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Democratic PracticeOrigins of the Iberian Divide in Political Inclusion$
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Robert M. Fishman

Print publication date: 2019

Print ISBN-13: 9780190912871

Published to Oxford Scholarship Online: May 2019

DOI: 10.1093/oso/9780190912871.001.0001

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How the Cultural Frameworks Underpinning Democratic Practice Shaped the Politics of Crisis

How the Cultural Frameworks Underpinning Democratic Practice Shaped the Politics of Crisis

Testing the Argument in the Age of Austerity

Chapter:
(p.133) Chapter 5 How the Cultural Frameworks Underpinning Democratic Practice Shaped the Politics of Crisis
Source:
Democratic Practice
Author(s):

Robert M. Fishman

Publisher:
Oxford University Press
DOI:10.1093/oso/9780190912871.003.0005

This chapter examines major differences between Portugal and Spain in the politics of crisis during and after the Great Recession and argues that the overall pattern of contrast is largely explained by the book’s central theoretical claims. In the economic arena Portugal has managed to diminish inequality during the crisis, whereas in Spain inequality has grown substantially during this period. This pattern of difference is evident under governments of both the Left and the Right. The chapter specifies how the Portuguese tendency to understand democracy in a manner that incorporates protest movements into the essence of the political system encouraged governments to address popular concerns in ways that influenced the distributional impact of crisis. In Spain the pattern was quite different. Consequences for the party systems of the two cases are also discussed. Portugal’s generally inclusive democratic practice tended to protect democratic institutions from decline during the economic crisis.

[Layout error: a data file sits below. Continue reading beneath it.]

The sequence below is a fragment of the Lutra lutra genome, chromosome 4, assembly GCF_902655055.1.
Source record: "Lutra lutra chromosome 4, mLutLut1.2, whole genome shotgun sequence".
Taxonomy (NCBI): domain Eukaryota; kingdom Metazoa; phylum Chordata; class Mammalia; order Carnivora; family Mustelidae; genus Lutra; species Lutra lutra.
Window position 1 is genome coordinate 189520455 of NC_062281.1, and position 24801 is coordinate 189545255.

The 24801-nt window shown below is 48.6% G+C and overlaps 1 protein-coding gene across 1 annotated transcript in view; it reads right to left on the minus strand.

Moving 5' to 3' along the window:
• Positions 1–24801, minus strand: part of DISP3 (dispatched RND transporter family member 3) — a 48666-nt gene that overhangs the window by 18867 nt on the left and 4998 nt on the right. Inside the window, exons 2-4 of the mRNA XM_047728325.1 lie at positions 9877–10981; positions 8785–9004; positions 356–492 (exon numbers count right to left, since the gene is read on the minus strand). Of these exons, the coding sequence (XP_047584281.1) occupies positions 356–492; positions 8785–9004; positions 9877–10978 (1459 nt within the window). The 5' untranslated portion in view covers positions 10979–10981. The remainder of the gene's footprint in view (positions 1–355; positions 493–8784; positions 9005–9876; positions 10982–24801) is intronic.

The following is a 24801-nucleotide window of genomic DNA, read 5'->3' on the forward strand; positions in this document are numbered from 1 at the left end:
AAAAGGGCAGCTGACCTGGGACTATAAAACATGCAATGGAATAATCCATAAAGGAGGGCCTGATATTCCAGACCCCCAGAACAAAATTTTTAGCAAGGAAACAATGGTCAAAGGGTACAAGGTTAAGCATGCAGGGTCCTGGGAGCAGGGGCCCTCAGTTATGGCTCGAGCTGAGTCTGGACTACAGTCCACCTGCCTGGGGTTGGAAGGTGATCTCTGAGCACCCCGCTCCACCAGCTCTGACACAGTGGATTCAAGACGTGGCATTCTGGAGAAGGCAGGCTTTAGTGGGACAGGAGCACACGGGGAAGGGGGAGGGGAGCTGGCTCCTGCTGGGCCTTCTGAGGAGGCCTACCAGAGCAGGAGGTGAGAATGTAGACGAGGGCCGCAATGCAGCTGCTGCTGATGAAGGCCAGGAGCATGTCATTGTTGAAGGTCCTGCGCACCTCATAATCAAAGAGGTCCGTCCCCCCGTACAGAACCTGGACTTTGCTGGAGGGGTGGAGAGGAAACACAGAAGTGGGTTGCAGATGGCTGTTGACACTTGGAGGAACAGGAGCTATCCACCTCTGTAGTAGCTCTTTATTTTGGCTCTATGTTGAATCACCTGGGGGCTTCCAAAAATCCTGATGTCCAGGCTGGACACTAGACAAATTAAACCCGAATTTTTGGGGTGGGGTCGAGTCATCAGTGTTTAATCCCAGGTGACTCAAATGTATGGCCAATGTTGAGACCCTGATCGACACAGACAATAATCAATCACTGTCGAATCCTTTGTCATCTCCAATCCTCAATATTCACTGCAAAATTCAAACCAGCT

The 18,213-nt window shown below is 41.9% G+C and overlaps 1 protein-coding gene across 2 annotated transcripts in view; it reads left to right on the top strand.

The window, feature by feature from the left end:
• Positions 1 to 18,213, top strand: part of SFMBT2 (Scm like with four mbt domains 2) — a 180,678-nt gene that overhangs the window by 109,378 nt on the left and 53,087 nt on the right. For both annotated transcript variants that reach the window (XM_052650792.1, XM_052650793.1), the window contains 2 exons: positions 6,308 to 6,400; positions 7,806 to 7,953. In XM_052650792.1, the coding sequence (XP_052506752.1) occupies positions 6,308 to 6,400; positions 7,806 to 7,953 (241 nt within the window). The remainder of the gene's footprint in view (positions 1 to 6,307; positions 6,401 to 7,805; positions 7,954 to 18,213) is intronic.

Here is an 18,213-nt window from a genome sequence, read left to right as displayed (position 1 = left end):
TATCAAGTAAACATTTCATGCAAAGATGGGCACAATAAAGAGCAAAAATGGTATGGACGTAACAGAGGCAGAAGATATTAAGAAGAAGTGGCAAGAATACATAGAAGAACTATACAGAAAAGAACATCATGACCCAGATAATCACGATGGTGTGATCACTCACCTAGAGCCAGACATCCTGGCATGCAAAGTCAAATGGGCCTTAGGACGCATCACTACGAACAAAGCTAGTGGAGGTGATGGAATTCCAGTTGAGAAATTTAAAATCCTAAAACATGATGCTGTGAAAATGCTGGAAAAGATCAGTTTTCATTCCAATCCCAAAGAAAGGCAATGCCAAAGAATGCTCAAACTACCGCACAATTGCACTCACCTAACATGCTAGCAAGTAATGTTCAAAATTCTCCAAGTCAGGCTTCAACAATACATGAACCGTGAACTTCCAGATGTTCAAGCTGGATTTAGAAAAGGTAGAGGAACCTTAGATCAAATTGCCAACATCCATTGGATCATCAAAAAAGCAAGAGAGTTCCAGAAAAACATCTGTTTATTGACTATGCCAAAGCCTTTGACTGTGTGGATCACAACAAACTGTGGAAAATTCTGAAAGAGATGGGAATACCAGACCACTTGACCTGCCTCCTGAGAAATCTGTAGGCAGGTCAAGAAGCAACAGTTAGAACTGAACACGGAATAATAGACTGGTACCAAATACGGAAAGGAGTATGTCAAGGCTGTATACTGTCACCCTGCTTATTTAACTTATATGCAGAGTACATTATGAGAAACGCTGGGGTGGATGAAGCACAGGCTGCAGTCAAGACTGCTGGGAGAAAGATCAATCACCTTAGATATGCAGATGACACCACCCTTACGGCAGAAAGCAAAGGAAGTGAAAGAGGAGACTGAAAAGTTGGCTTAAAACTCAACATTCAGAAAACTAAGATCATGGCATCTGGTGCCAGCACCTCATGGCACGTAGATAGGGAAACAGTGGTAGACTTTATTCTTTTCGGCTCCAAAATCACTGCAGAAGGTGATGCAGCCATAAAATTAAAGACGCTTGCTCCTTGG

Keywords:   Euro, crisis, Great Recession, austerity, politics, inequality, anti-austerity movements, party system change, Spain, Portugal

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